The Basic How and Why of a Geothermal Heat Pump

What practically everyone says they appreciate best about a geothermal heating and cooling system is that it has almost no moving parts. There’s just that much less that can get screwed up– that much less requiring maintenance. And that by itself makes a huge difference in reducing the overall energy costs of Myrtle Beach homeowners who’ve gone geothermal.


That said, the system isn’t free of all moving parts. the bulk of them are found in its most important component, too: the geothermal heat pump.

This is the system’s workhorse. Its purpose is to transfer heat. And it transfers heat either from the ground into your house or from your house into the ground, depending on the weather30. As such, it’s a furnace and an air conditioner rolled into one compact package.

Water – or an antifreeze solution – is the medium by which the heat pump transfers heat. This liquid circulates through loops of underground pipes to which the heat pump is linked above ground. During heating season the liquid draws heat from the ground, the heat pump draws the warm liquid up into refrigerant coils, and from there the heat is distributed throughout a home by either a forced air or a hydronic system. During cooling season it runs in reverse: the pump draws heat from your home and transfers it to the ground by way of those same buried loops. Oh, and somewhere in all this, more than a few geothermal systems also produce domestic hot water.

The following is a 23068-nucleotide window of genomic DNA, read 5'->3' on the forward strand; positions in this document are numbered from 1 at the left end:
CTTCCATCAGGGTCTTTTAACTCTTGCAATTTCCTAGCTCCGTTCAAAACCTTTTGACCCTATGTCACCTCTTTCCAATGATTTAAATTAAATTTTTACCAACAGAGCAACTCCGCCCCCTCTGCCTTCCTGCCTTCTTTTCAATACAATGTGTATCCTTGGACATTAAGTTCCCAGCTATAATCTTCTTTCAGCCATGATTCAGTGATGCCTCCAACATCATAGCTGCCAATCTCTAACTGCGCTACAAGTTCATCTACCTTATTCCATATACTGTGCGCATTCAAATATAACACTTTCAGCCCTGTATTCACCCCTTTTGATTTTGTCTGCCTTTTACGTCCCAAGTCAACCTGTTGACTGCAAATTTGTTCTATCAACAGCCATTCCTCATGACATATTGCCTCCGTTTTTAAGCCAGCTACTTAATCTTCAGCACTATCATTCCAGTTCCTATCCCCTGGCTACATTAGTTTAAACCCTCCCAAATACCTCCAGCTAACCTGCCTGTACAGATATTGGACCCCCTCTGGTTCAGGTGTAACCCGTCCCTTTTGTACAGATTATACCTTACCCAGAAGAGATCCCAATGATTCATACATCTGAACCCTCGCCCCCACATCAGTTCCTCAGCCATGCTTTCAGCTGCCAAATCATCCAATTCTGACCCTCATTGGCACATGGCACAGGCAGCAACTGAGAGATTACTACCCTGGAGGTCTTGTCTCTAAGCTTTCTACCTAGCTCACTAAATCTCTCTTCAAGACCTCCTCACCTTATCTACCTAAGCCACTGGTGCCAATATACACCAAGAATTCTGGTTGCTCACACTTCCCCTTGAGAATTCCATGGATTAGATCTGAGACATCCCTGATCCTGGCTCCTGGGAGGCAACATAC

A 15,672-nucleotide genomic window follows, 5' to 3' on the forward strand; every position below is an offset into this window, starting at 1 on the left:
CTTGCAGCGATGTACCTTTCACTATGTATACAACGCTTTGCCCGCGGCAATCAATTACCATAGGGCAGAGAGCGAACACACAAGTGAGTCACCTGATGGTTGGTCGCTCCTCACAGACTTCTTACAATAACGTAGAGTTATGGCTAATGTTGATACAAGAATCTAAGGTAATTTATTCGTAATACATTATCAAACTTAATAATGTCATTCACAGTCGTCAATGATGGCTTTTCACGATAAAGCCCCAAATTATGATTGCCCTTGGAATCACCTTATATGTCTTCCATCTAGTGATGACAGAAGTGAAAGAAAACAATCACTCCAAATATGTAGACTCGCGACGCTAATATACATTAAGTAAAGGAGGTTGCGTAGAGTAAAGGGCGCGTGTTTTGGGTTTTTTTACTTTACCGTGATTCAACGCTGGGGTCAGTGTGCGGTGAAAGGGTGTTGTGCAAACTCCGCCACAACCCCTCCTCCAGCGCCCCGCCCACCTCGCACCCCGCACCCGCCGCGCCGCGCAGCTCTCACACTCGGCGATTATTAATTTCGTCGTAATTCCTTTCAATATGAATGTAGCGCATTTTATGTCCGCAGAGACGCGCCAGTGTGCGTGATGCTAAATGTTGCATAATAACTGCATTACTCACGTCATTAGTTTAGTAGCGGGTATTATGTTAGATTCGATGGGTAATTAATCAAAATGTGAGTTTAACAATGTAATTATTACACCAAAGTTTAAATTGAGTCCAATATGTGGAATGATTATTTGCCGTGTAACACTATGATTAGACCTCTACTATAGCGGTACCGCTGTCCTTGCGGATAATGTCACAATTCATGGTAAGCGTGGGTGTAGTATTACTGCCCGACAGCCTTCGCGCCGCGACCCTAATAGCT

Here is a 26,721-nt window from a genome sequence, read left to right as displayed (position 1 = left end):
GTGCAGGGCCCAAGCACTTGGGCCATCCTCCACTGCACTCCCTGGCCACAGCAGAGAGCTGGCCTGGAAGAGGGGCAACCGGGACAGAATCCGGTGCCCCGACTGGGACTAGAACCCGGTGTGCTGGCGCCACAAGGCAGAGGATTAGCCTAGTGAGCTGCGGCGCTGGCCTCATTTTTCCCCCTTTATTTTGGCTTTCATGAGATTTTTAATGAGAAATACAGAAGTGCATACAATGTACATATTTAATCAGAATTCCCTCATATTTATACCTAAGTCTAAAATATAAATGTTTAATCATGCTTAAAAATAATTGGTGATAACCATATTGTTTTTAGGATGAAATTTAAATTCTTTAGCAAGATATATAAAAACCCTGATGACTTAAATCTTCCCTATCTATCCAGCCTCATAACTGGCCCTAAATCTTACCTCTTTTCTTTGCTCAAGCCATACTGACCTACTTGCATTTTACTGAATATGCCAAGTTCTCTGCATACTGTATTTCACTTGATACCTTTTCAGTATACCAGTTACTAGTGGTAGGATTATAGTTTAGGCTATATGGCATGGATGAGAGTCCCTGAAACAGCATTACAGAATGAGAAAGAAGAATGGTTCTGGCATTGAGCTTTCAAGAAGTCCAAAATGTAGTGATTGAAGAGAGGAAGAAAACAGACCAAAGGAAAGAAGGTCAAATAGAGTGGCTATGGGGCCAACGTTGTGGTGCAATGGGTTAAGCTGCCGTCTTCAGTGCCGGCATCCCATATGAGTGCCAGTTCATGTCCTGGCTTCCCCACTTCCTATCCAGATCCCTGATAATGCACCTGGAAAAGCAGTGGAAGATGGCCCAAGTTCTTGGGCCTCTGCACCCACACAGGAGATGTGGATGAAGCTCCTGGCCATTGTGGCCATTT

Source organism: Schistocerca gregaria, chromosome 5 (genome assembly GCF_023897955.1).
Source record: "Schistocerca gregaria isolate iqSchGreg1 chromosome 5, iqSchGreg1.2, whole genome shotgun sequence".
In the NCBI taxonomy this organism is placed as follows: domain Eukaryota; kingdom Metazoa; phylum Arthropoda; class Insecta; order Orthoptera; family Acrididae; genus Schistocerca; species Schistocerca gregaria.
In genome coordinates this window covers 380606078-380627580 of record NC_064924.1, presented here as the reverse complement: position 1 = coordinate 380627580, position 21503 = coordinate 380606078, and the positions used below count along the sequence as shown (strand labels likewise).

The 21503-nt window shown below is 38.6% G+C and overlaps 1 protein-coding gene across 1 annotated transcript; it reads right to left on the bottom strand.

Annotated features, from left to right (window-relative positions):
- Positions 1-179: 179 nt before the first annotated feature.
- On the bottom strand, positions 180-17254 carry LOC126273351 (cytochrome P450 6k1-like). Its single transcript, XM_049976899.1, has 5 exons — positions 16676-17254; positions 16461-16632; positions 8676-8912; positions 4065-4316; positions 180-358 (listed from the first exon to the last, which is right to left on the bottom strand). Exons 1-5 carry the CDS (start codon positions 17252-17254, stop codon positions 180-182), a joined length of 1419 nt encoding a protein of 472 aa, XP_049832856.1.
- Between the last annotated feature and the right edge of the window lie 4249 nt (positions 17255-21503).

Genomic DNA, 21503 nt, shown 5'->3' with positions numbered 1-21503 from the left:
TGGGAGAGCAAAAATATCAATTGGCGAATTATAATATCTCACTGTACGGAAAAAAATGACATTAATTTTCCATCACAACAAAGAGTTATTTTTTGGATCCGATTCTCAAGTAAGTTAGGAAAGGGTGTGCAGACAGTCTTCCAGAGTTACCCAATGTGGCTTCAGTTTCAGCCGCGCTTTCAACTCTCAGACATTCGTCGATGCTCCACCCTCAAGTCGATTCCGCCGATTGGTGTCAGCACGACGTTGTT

The crucial difference between a geothermal heat pump and a ordinary furnace is that a heat pump doesn’t set fuel burning to generate heat. Rather, it takes heat that’s already present and just moves it around. That naturally makes it a much more efficient heating and cooling system. Bear this in mind, too: underground temperatures most often stay at around 50º F year round. And that means? A geothermal heating and cooling system uses considerably less energy to cool your home than traditional air conditioners.

So … is a geothermal system what’s needed for your Myrtle Beach home? Speak with this area’s geothermal experts, the friendly gang at J & J Air.